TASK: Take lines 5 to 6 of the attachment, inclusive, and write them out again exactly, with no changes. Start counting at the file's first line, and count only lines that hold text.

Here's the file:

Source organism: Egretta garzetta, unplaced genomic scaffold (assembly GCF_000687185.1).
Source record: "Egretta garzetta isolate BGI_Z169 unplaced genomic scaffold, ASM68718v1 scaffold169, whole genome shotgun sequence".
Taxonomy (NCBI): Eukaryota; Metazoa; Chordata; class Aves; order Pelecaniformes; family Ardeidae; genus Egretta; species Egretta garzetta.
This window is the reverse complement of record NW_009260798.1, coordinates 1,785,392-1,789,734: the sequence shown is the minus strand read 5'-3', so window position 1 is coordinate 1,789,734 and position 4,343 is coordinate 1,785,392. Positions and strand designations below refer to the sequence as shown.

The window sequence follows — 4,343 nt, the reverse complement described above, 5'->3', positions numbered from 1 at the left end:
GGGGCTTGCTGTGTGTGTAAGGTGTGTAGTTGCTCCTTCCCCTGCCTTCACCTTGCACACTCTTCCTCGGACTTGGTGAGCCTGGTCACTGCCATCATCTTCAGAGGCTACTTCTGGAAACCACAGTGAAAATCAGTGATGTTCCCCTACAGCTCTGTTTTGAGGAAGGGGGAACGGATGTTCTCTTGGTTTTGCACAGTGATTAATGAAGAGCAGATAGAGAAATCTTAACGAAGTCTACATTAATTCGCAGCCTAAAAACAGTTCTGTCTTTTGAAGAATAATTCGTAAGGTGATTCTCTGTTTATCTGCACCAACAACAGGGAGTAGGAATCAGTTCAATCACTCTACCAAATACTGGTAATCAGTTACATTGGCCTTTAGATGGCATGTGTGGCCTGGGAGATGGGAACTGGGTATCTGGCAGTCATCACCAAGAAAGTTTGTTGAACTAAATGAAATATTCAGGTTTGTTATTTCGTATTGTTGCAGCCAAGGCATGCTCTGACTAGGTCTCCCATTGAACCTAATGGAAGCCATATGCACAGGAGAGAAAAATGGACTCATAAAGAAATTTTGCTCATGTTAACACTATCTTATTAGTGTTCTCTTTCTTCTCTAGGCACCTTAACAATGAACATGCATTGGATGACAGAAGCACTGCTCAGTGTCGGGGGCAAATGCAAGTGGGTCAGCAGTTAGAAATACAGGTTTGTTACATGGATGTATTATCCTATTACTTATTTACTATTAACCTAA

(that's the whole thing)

The window sequence follows — 4,343 nt, the reverse complement described above, 5'->3', positions numbered from 1 at the left end:
GGGGCTTGCTGTGTGTGTAAGGTGTGTAGTTGCTCCTTCCCCTGCCTTCACCTTGCACACTCTTCCTCGGACTTGGTGAGCCTGGTCACTGCCATCATCTTCAGAGGCTACTTCTGGAAACCACAGTGAAAATCAGTGATGTTCCCCTACAGCTCTGTTTTGAGGAAGGGGGAACGGATGTTCTCTTGGTTTTGCACAGTGATTAATGAAGAGCAGATAGAGAAATCTTAACGAAGTCTACATTAATTCGCAGCCTAAAAACAGTTCTGTCTTTTGAAGAATAATTCGTAAGGTGATTCTCTGTTTATCTGCACCAACAACAGGGAGTAGGAATCAGTTCAATCACTCTACCAAATACTGGTAATCAGTTACATTGGCCTTTAGATGGCATGTGTGGCCTGGGAGATGGGAACTGGGTATCTGGCAGTCATCACCAAGAAAGTTTGTTGAACTAAATGAAATATTCAGGTTTGTTATTTCGTATTGTTGCAGCCAAGGCATGCTCTGACTAGGTCTCCCATTGAACCTAATGGAAGCCATATGCACAGGAGAGAAAAATGGACTCATAAAGAAATTTTGCTCATGTTAACACTATCTTATTAGTGTTCTCTTTCTTCTCTAGGCACCTTAACAATGAACATGCATTGGATGACAGAAGCACTGCTCAGTGTCGGGGGCAAATGCAAGTGGGTCAGCAGTTAGAAATACAGGTTTGTTACATGGATGTATTATCCTATTACTTATTTACTATTAACCTAA